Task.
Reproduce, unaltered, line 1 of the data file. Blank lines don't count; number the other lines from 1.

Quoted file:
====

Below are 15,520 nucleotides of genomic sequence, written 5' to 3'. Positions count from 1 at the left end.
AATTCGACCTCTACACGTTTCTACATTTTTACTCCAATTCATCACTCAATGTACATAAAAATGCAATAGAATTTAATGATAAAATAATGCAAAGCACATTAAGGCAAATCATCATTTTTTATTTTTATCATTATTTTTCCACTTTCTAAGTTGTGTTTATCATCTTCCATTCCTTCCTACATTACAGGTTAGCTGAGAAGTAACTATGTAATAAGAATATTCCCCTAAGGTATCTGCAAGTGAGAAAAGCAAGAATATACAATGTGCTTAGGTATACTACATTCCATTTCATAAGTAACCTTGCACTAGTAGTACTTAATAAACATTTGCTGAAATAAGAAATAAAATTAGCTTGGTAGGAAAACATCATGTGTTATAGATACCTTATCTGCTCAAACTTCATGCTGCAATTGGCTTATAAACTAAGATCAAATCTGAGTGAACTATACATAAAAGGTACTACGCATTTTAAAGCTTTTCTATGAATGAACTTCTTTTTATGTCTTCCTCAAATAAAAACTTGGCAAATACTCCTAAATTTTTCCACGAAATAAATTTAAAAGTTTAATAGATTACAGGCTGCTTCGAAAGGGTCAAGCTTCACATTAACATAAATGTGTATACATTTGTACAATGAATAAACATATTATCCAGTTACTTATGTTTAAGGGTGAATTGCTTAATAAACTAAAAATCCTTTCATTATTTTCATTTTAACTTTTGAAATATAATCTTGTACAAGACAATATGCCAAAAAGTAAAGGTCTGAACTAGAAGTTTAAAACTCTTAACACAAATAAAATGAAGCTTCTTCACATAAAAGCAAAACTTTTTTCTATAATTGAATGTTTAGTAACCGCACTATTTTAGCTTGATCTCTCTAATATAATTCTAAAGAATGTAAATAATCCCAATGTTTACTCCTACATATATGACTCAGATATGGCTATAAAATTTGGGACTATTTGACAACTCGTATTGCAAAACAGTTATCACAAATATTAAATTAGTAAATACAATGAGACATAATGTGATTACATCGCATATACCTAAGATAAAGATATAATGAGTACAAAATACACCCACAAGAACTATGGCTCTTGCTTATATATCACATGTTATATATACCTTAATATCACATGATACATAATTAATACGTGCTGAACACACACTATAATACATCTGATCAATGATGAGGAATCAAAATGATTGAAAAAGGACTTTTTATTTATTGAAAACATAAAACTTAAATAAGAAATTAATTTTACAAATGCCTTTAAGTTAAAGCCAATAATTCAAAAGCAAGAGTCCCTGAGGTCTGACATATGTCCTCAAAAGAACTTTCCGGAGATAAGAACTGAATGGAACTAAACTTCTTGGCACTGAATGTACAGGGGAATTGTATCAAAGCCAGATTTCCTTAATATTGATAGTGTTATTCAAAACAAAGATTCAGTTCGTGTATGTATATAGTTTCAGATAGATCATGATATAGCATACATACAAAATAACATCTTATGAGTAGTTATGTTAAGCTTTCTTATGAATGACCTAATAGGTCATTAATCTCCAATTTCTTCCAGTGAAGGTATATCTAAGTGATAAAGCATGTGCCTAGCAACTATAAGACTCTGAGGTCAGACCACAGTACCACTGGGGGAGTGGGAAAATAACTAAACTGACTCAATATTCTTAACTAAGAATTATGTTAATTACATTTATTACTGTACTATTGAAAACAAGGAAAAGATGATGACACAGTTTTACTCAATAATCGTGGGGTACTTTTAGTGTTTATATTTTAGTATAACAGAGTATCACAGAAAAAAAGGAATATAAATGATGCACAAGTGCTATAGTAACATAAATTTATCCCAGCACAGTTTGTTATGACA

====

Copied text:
Below are 15,520 nucleotides of genomic sequence, written 5' to 3'. Positions count from 1 at the left end.